Editorial: Pitt researchers should consult resources closer to home

By The Pitt News Editorial Board

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Research shows that African-American men who have sex with other men tend to take far fewer sexual risks than white men — and yet, they are more likely to contract HIV.

In an interview with the Pittsburgh Post-Gazette, Dr. Ron Stall, a professor at Pitt’s Graduate School of Public Health, explained, “Generally, [African-American men] take far fewer risks than white guys. They are much more conservative than gay men in general. But it’s a 30-year-long epidemiological puzzle.”

But why do African-Americans contract HIV at such a higher rate? Pitt has partnered with the National Institute of Nursing Research at the National Institutes of Health and the Center for Black Equity in Washington, D.C., to solve this dilemma.

The National Institutes of Health have given Pitt and the center a $3.2 million grant to conduct research into this issue in hopes of finding out why African Americans are far more likely to contract such an epidemic. They plan to survey Gay Pride Parades across the country hoping to solve this case, but Pitt, heading the research aspect of the project, should call upon the community and student body to contribute to finding valuable solutions.

The survey both Pitt and the center plan to conduct only includes surveying African-American men who attend annual Black Gay Pride events in Atlanta, Chicago, Los Angeles, Philadelphia and Washington, D.C., according to an article in the Pittsburgh Post-Gazette. While those cities host large gay pride events, Pittsburgh is no stranger in hosting large LGBTQ festivals.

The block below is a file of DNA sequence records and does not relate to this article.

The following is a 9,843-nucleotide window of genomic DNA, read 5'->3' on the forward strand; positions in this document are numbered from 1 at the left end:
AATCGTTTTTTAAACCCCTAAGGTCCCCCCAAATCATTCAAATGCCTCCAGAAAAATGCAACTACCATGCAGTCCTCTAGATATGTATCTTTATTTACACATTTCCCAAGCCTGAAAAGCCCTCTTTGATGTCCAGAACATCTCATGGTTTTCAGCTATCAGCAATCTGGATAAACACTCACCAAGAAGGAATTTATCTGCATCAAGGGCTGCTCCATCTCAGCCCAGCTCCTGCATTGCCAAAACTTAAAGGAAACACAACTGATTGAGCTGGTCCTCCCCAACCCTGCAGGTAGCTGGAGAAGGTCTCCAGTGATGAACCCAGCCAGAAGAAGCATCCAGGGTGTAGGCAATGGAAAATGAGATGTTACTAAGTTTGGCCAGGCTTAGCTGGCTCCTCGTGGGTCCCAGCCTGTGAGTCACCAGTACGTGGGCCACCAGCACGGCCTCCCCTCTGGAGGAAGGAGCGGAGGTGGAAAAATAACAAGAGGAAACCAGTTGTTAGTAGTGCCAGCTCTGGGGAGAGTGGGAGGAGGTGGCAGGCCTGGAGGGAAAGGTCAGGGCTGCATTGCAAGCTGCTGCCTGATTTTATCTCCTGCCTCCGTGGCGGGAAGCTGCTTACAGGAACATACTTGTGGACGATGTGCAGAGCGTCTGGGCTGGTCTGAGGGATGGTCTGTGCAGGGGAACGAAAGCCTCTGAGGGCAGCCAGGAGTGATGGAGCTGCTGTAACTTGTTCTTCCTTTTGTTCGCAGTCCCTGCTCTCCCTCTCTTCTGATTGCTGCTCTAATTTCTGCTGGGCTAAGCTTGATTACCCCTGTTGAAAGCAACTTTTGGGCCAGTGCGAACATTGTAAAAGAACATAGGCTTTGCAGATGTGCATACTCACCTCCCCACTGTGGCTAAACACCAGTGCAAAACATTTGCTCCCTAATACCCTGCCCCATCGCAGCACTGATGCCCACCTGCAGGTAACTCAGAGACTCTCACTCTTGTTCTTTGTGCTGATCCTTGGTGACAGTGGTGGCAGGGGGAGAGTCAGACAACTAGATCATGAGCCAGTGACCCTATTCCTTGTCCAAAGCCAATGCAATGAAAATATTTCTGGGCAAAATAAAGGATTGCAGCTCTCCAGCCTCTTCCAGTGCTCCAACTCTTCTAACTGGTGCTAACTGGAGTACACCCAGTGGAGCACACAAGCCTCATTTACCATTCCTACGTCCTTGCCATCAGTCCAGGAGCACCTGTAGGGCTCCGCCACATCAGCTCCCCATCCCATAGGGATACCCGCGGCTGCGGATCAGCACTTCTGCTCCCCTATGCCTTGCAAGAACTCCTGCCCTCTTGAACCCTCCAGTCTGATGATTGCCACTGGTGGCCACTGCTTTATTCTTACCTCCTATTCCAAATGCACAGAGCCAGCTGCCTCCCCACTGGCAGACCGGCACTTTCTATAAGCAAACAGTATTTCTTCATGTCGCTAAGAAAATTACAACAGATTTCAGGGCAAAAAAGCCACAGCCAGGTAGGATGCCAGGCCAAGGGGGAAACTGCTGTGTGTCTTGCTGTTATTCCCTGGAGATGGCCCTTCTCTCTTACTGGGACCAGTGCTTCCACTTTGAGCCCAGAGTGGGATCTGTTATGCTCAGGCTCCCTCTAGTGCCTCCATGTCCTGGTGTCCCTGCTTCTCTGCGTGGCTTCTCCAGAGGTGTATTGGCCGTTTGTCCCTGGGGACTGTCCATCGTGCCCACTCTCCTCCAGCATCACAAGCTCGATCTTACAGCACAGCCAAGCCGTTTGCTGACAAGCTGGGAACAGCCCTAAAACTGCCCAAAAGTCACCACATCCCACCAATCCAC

In fact, the Delta Foundation of Pittsburgh, which is a nonprofit organization that “unites, fosters good fellowship and social interaction among LGBTQ residents in the metropolitan Pittsburgh area,” hosts a three-day gay pride festival in June.

In terms of the student body, the Rainbow Alliance, the Black Action Society and Pittsburgh AIDS Task Force student ambassadors are clear candidates to head the efforts for raising awareness at Pitt. The Black Action Society has made previous efforts to hand out contraceptives in light of HIV. The Rainbow Alliance has as well, hosting awareness events and meetings for the LGBTQ community. The Pittsburgh AIDS Task Force adds to such efforts, promoting the awareness and education of STDs, especially HIV.

Brandon Benjamin, president of Rainbow Alliance, noted how important it was to team with student and local organizations in Pittsburgh in order to get a comprehensive picture of the issue. 

“Pittsburgh is no exception to the problem,” Benjamin said. “Pitt Men’s Study, Pittsburgh AIDS Task Force, Black Action Society and the Center for Race and Social Problems should be some of the first people [the researchers] should be going to.”

The researchers’ partnership with the National Institutes of Health and the Center for Black Equity to find crucial solutions to a debilitating problem has potential, but they should not overlook the University’s  resources of student and community organizations to assist in the process. Pitt is home to very proactive organizations in this respect, and it would be wise to tap into those outlets.

What is more, Pittsburgh is no exception to the issue as well, and to conduct a thorough, convincing study, Pitt must look into its own backyard for assistance.

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